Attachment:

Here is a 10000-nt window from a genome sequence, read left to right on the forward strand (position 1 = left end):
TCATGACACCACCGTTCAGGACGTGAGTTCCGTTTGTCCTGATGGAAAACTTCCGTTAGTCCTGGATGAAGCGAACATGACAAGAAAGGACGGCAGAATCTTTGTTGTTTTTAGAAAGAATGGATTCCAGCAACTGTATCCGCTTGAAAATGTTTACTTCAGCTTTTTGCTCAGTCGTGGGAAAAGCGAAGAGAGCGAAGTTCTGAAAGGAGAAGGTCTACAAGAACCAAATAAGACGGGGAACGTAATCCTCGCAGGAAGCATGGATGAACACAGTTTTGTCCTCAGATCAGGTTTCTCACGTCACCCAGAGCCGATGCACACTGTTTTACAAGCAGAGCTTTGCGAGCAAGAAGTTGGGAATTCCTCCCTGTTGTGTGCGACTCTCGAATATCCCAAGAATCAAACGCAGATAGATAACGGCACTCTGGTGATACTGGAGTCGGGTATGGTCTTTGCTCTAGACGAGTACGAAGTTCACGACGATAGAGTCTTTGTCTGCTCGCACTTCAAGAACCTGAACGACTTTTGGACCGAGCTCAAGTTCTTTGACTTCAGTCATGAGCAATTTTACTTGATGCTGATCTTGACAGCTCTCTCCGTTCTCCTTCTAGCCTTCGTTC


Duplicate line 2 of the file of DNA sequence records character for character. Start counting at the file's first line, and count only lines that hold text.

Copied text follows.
TCATGACACCACCGTTCAGGACGTGAGTTCCGTTTGTCCTGATGGAAAACTTCCGTTAGTCCTGGATGAAGCGAACATGACAAGAAAGGACGGCAGAATCTTTGTTGTTTTTAGAAAGAATGGATTCCAGCAACTGTATCCGCTTGAAAATGTTTACTTCAGCTTTTTGCTCAGTCGTGGGAAAAGCGAAGAGAGCGAAGTTCTGAAAGGAGAAGGTCTACAAGAACCAAATAAGACGGGGAACGTAATCCTCGCAGGAAGCATGGATGAACACAGTTTTGTCCTCAGATCAGGTTTCTCACGTCACCCAGAGCCGATGCACACTGTTTTACAAGCAGAGCTTTGCGAGCAAGAAGTTGGGAATTCCTCCCTGTTGTGTGCGACTCTCGAATATCCCAAGAATCAAACGCAGATAGATAACGGCACTCTGGTGATACTGGAGTCGGGTATGGTCTTTGCTCTAGACGAGTACGAAGTTCACGACGATAGAGTCTTTGTCTGCTCGCACTTCAAGAACCTGAACGACTTTTGGACCGAGCTCAAGTTCTTTGACTTCAGTCATGAGCAATTTTACTTGATGCTGATCTTGACAGCTCTCTCCGTTCTCCTTCTAGCCTTCGTTC